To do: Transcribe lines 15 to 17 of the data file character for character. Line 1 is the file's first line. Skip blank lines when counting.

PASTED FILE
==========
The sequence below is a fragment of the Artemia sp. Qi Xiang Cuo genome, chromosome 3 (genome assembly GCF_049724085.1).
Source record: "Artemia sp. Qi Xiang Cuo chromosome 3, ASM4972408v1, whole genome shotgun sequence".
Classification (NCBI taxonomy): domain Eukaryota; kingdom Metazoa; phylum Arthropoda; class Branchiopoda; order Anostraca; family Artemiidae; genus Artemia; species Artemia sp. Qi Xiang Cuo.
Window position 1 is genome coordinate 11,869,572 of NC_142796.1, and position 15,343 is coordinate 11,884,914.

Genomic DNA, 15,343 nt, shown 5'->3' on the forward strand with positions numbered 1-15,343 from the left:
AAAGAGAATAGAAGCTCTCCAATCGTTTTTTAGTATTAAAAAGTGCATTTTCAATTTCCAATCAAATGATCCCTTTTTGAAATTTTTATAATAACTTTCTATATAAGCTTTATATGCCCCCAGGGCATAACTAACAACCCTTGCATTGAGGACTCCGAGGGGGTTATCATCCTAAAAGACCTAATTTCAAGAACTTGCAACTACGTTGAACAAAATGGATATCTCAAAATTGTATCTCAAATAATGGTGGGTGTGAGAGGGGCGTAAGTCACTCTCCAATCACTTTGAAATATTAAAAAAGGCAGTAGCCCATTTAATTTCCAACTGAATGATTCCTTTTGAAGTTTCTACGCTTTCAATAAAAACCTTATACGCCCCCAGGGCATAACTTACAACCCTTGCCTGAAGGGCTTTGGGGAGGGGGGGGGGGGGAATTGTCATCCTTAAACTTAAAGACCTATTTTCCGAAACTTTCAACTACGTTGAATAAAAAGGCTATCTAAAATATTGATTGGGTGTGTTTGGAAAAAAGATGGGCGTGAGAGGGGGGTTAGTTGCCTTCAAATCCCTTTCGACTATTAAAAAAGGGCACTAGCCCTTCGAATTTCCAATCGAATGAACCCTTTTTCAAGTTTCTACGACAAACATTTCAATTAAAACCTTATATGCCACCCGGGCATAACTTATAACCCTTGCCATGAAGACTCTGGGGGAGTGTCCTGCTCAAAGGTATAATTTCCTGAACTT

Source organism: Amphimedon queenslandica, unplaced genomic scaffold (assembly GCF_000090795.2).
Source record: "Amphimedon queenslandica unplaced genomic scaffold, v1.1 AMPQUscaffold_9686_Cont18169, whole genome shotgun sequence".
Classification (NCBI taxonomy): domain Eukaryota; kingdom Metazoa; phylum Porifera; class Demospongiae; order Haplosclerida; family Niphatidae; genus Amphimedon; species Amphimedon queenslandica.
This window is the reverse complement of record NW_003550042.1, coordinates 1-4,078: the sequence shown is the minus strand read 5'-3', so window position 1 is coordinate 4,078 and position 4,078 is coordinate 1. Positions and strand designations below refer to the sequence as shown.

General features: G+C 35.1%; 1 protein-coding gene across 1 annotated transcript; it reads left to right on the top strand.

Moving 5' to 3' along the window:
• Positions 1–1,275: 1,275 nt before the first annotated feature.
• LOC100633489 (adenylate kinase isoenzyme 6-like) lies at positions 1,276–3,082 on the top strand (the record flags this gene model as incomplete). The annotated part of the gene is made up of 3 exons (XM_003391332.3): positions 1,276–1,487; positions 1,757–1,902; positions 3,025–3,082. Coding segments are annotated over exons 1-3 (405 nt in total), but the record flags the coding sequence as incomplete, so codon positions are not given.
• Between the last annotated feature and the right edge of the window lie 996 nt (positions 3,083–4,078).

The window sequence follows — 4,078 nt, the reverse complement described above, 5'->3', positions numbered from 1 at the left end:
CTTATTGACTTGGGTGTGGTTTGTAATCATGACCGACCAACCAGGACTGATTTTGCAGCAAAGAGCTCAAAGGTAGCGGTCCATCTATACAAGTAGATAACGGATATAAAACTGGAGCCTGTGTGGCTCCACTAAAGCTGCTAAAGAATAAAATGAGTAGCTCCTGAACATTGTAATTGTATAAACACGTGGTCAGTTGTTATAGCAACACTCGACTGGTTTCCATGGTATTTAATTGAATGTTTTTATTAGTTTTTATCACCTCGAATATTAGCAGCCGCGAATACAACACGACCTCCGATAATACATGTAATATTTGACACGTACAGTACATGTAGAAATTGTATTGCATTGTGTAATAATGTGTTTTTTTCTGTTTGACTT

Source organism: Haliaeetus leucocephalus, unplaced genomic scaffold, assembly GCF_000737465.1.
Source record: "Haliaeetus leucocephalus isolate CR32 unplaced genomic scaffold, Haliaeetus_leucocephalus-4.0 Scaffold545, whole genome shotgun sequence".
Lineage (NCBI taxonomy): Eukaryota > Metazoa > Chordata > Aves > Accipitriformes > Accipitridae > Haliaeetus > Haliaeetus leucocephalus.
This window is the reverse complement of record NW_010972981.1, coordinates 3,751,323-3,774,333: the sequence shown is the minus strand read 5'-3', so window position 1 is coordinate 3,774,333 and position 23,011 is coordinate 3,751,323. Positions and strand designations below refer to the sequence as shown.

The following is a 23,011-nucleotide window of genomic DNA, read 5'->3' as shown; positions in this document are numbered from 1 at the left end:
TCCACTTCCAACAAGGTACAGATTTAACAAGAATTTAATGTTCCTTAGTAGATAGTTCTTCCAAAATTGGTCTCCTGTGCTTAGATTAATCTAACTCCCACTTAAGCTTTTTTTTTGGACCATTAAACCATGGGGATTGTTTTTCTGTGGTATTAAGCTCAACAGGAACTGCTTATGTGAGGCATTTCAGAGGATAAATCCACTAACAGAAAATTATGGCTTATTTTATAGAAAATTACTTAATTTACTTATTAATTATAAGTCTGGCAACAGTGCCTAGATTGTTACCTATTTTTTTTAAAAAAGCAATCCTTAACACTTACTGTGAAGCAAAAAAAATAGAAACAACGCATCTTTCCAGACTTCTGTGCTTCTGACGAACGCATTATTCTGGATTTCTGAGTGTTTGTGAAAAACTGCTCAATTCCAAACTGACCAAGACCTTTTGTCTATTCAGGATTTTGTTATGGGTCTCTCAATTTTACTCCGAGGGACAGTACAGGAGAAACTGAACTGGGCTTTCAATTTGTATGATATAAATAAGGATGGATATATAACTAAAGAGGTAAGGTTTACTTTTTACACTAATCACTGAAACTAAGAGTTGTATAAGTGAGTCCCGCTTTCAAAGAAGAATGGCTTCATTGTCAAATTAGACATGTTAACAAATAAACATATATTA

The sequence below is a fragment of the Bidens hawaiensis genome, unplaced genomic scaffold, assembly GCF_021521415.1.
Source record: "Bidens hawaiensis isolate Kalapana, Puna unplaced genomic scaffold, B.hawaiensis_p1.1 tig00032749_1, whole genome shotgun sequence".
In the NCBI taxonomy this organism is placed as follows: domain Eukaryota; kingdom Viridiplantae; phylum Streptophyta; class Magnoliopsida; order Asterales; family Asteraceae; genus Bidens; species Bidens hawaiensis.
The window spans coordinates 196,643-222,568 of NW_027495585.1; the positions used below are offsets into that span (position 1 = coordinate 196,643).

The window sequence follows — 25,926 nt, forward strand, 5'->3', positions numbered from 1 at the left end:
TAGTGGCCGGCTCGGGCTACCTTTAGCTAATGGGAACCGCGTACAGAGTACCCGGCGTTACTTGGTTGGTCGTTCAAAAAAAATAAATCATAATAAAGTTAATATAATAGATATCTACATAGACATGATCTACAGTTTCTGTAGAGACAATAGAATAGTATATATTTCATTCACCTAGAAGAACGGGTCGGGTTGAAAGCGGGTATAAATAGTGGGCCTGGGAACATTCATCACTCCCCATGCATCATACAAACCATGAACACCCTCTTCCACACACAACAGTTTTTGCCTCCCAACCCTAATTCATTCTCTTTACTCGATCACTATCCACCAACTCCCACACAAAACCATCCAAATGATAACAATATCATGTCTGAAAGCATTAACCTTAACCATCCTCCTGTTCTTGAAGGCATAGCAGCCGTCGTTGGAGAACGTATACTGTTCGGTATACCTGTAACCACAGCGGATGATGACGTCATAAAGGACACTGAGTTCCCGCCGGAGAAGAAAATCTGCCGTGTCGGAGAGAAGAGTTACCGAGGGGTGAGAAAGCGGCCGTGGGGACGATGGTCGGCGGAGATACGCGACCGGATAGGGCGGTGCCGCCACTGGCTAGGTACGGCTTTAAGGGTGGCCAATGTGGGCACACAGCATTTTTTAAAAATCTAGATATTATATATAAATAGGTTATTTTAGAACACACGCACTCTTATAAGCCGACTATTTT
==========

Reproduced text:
• Between the last annotated feature and the right edge of the window lie 996 nt (positions 3,083–4,078).

The window sequence follows — 4,078 nt, the reverse complement described above, 5'->3', positions numbered from 1 at the left end:
CTTATTGACTTGGGTGTGGTTTGTAATCATGACCGACCAACCAGGACTGATTTTGCAGCAAAGAGCTCAAAGGTAGCGGTCCATCTATACAAGTAGATAACGGATATAAAACTGGAGCCTGTGTGGCTCCACTAAAGCTGCTAAAGAATAAAATGAGTAGCTCCTGAACATTGTAATTGTATAAACACGTGGTCAGTTGTTATAGCAACACTCGACTGGTTTCCATGGTATTTAATTGAATGTTTTTATTAGTTTTTATCACCTCGAATATTAGCAGCCGCGAATACAACACGACCTCCGATAATACATGTAATATTTGACACGTACAGTACATGTAGAAATTGTATTGCATTGTGTAATAATGTGTTTTTTTCTGTTTGACTT